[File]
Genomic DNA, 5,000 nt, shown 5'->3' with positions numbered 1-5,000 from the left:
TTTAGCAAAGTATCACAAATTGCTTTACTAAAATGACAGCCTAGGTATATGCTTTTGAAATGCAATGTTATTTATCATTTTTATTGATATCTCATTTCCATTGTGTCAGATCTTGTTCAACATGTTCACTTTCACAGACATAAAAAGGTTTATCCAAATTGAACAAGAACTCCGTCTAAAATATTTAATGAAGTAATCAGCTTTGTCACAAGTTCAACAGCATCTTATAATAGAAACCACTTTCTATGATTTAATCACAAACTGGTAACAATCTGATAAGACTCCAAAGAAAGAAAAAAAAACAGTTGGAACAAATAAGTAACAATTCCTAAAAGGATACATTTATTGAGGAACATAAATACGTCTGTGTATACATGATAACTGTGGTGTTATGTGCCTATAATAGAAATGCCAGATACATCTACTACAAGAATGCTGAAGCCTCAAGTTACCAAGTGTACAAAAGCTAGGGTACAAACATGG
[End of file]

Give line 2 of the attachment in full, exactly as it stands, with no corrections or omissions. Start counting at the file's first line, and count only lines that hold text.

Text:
TTTAGCAAAGTATCACAAATTGCTTTACTAAAATGACAGCCTAGGTATATGCTTTTGAAATGCAATGTTATTTATCATTTTTATTGATATCTCATTTCCATTGTGTCAGATCTTGTTCAACATGTTCACTTTCACAGACATAAAAAGGTTTATCCAAATTGAACAAGAACTCCGTCTAAAATATTTAATGAAGTAATCAGCTTTGTCACAAGTTCAACAGCATCTTATAATAGAAACCACTTTCTATGATTTAATCACAAACTGGTAACAATCTGATAAGACTCCAAAGAAAGAAAAAAAAACAGTTGGAACAAATAAGTAACAATTCCTAAAAGGATACATTTATTGAGGAACATAAATACGTCTGTGTATACATGATAACTGTGGTGTTATGTGCCTATAATAGAAATGCCAGATACATCTACTACAAGAATGCTGAAGCCTCAAGTTACCAAGTGTACAAAAGCTAGGGTACAAACATGG